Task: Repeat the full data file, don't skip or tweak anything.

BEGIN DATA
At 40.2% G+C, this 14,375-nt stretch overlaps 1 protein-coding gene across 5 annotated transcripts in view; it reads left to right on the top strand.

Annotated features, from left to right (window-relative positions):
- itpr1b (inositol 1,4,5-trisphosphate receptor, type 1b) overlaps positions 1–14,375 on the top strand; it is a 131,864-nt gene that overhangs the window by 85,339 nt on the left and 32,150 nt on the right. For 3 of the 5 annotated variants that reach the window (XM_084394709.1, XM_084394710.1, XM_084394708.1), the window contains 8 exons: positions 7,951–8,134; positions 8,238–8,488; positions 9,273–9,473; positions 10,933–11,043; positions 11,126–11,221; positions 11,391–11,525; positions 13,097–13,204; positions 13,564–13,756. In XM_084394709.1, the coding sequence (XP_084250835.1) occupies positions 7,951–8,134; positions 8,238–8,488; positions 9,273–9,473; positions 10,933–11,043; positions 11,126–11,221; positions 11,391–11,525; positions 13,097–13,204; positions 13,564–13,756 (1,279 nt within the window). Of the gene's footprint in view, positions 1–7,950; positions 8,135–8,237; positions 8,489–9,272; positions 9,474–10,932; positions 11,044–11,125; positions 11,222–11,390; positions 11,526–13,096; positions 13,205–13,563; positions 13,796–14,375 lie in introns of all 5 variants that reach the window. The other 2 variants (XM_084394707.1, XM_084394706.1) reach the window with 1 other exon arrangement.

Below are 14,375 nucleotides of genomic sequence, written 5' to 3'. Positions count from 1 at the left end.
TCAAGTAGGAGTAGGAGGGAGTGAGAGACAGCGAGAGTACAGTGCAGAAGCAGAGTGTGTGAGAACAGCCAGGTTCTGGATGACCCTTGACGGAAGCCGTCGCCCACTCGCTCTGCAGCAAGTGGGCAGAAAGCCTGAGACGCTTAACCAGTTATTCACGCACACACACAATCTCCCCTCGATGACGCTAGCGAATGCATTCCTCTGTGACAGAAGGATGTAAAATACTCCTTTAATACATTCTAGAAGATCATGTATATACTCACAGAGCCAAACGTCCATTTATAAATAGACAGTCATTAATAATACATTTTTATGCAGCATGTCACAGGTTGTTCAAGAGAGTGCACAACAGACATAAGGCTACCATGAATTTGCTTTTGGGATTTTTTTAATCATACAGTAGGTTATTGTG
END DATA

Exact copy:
At 40.2% G+C, this 14,375-nt stretch overlaps 1 protein-coding gene across 5 annotated transcripts in view; it reads left to right on the top strand.

Annotated features, from left to right (window-relative positions):
- itpr1b (inositol 1,4,5-trisphosphate receptor, type 1b) overlaps positions 1–14,375 on the top strand; it is a 131,864-nt gene that overhangs the window by 85,339 nt on the left and 32,150 nt on the right. For 3 of the 5 annotated variants that reach the window (XM_084394709.1, XM_084394710.1, XM_084394708.1), the window contains 8 exons: positions 7,951–8,134; positions 8,238–8,488; positions 9,273–9,473; positions 10,933–11,043; positions 11,126–11,221; positions 11,391–11,525; positions 13,097–13,204; positions 13,564–13,756. In XM_084394709.1, the coding sequence (XP_084250835.1) occupies positions 7,951–8,134; positions 8,238–8,488; positions 9,273–9,473; positions 10,933–11,043; positions 11,126–11,221; positions 11,391–11,525; positions 13,097–13,204; positions 13,564–13,756 (1,279 nt within the window). Of the gene's footprint in view, positions 1–7,950; positions 8,135–8,237; positions 8,489–9,272; positions 9,474–10,932; positions 11,044–11,125; positions 11,222–11,390; positions 11,526–13,096; positions 13,205–13,563; positions 13,796–14,375 lie in introns of all 5 variants that reach the window. The other 2 variants (XM_084394707.1, XM_084394706.1) reach the window with 1 other exon arrangement.

Below are 14,375 nucleotides of genomic sequence, written 5' to 3'. Positions count from 1 at the left end.
TCAAGTAGGAGTAGGAGGGAGTGAGAGACAGCGAGAGTACAGTGCAGAAGCAGAGTGTGTGAGAACAGCCAGGTTCTGGATGACCCTTGACGGAAGCCGTCGCCCACTCGCTCTGCAGCAAGTGGGCAGAAAGCCTGAGACGCTTAACCAGTTATTCACGCACACACACAATCTCCCCTCGATGACGCTAGCGAATGCATTCCTCTGTGACAGAAGGATGTAAAATACTCCTTTAATACATTCTAGAAGATCATGTATATACTCACAGAGCCAAACGTCCATTTATAAATAGACAGTCATTAATAATACATTTTTATGCAGCATGTCACAGGTTGTTCAAGAGAGTGCACAACAGACATAAGGCTACCATGAATTTGCTTTTGGGATTTTTTTAATCATACAGTAGGTTATTGTG